Jetties Reopened After BGF Resolves Fuel Dispute With Thais

By Kyaw Kha 25 March 2015

CHIANG MAI, Thailand — Ferry transit at the Mae Sot-Myawaddy border crossing resumed on Tuesday, after the Karen State Border Guard Force (BGF) resolved a trade dispute with Thai authorities that had prompted the temporary closure of more than 20 jetties along the Moei River.

BGF General Secretary Col. Saw Chit Thu had closed the jetties in response to a Thai tightening of regulations on diesel and petroleum imports. The Karen BGF on Tuesday morning shut down eight main jetties under its control between Shwe Kokko and Minletpan villages at the Thai-Burma border, and more than a dozen smaller jetties were also closed.

Maj. Naing Maung Zaw, the personal assistant of Saw Chit Thu, told The Irrawaddy on Wednesday that Thai authorities had backed off a plan to limit fuel imports into Burma to the Mae Sot-Myawaddy Friendship Bridge, and the BGF allowed the resumption of water crossings at 5 pm on Tuesday.

“They coerced us into using the bridge to transport the fuel, which we had been transporting by ferry,” he told The Irrawaddy prior to the jetties’ reopening on Tuesday evening. “It seems that it was not a decision from the Thai central government, but a low-level [regulatory] group has done it for money. So, we closed the ferry gates so that the Thai central government knows about it.”

There are more than 20 jetties along the Moei River that provide water links between Mae Sot and Myawaddy in eastern Burma. The BGF-controlled jetties mainly handle imports of motorbikes and other vehicles, consumer goods and household materials.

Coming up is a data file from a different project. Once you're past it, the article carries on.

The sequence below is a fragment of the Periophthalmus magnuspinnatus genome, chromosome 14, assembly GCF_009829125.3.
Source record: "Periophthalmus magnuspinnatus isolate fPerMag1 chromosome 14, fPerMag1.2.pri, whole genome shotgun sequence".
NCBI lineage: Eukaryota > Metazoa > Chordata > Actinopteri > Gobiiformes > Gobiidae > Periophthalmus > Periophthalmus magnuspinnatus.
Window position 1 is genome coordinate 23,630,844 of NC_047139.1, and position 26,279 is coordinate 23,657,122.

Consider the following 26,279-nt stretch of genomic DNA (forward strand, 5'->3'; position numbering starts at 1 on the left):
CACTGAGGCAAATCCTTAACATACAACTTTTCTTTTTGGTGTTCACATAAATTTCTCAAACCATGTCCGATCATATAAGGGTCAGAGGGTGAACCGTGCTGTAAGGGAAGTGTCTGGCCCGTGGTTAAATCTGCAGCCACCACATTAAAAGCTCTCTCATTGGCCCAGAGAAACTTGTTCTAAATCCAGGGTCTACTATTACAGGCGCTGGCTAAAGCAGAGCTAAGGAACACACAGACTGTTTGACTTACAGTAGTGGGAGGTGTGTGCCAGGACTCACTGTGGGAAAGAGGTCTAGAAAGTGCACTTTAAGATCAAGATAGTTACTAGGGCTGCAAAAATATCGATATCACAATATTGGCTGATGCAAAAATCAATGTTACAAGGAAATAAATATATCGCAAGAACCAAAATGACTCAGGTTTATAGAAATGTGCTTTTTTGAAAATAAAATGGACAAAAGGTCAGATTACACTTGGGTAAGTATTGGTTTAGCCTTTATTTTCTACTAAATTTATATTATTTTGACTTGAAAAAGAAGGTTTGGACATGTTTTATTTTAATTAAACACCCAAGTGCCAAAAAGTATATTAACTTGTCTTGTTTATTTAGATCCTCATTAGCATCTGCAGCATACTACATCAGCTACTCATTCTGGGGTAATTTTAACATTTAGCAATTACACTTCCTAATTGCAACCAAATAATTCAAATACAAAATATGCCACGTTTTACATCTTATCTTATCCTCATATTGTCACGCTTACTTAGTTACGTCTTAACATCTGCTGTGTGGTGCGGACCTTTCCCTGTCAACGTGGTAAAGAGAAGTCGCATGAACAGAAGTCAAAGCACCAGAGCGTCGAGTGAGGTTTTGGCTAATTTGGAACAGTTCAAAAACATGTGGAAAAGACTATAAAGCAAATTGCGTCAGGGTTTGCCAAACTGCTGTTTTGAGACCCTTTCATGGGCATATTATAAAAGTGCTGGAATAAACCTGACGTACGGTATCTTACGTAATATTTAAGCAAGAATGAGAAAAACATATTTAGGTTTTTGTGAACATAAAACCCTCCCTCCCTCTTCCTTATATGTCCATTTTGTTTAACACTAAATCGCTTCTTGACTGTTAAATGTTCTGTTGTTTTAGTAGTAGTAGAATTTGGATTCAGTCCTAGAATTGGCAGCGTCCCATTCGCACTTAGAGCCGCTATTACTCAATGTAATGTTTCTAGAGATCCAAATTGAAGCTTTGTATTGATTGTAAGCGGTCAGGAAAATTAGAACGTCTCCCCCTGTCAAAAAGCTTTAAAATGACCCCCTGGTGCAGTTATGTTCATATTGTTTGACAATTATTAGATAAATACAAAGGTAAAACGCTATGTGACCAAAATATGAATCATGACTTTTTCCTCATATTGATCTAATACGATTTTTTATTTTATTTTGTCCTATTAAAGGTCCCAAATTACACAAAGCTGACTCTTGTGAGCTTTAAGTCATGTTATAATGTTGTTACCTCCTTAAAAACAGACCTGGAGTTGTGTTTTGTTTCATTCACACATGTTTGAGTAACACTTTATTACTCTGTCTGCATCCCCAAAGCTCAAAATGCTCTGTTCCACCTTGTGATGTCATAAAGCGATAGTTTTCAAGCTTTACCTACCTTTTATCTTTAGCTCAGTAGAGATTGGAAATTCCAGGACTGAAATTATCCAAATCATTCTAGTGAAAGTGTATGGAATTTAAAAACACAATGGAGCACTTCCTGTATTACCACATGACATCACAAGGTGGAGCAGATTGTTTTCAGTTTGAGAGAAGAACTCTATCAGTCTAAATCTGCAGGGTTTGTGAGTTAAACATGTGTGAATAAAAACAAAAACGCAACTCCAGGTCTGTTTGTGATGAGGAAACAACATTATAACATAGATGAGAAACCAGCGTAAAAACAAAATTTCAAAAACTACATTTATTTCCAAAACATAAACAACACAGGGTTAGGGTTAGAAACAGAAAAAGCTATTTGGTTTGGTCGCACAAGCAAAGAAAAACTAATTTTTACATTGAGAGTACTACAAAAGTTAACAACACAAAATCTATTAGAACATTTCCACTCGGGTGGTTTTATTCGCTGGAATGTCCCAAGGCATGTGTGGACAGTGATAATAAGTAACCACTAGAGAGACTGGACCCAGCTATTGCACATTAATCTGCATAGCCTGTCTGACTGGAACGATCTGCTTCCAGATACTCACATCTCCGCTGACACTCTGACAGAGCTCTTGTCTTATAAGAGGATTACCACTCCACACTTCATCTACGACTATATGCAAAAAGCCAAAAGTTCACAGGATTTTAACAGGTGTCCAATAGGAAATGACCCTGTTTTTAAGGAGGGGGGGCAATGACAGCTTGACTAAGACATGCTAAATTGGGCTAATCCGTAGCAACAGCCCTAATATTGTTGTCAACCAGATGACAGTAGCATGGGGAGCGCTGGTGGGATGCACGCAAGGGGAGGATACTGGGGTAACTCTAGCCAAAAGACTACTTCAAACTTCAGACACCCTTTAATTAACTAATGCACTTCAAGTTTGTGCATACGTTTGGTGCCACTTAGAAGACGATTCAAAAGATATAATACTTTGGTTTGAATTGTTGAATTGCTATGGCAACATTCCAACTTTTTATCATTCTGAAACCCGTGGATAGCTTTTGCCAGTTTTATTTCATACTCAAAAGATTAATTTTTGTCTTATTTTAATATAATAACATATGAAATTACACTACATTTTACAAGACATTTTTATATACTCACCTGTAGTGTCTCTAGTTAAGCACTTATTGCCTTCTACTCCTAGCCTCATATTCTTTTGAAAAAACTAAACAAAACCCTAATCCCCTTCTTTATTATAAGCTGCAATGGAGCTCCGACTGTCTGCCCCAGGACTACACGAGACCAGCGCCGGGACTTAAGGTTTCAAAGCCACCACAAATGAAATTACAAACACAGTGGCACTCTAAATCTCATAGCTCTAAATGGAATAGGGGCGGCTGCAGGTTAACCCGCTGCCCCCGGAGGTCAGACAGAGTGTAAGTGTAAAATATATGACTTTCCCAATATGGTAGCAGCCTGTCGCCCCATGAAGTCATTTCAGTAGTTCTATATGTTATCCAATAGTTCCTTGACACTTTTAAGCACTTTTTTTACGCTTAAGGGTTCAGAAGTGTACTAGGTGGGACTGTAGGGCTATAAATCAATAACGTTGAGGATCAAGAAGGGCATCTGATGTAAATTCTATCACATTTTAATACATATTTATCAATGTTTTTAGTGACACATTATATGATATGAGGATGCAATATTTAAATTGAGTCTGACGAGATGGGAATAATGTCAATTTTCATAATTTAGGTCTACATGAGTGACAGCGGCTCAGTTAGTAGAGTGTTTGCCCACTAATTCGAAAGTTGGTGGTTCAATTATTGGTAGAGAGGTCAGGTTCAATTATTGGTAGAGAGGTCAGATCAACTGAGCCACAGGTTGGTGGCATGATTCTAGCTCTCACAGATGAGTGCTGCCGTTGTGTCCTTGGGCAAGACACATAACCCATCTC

Though the Mae Sot-Myawaddy Friendship Bridge is commissioned as an official transportation route between the two countries, trade has long relied on ferries because of bridge restrictions on vehicle weights.

Fuel prices have reportedly risen since the Thai attempt to tighten import regulations.

A Myawaddy local told The Irrawaddy: “It has been two or three days that fuel prices have been going up. Previously, a gallon of petrol was sold for 3,200 kyats [US$3.20] and today it is 4,300 kyats.”

“The shortage of fuel has affected the people in our region,” said Naing Maung Zaw, the BGF major. “The prices of other commodities will go up if the fuel prices increase. Thai authorities frequently tighten regulations against us. That’s why we have done so [closed the jetties].”

BGF troops under Saw Chit Thu accepted a government proposal in 2010 to transform themselves into a so-called Border Guard Force under the government’s control. The BGF is granted the right to control some border trade and businesses.

The group was a faction of the Democratic Karen Benevolent Army (DKBA) until 2010. The DKBA split from the Karen National Union (KNU) in 1994 and made peace with Burma’s central government in late 2011.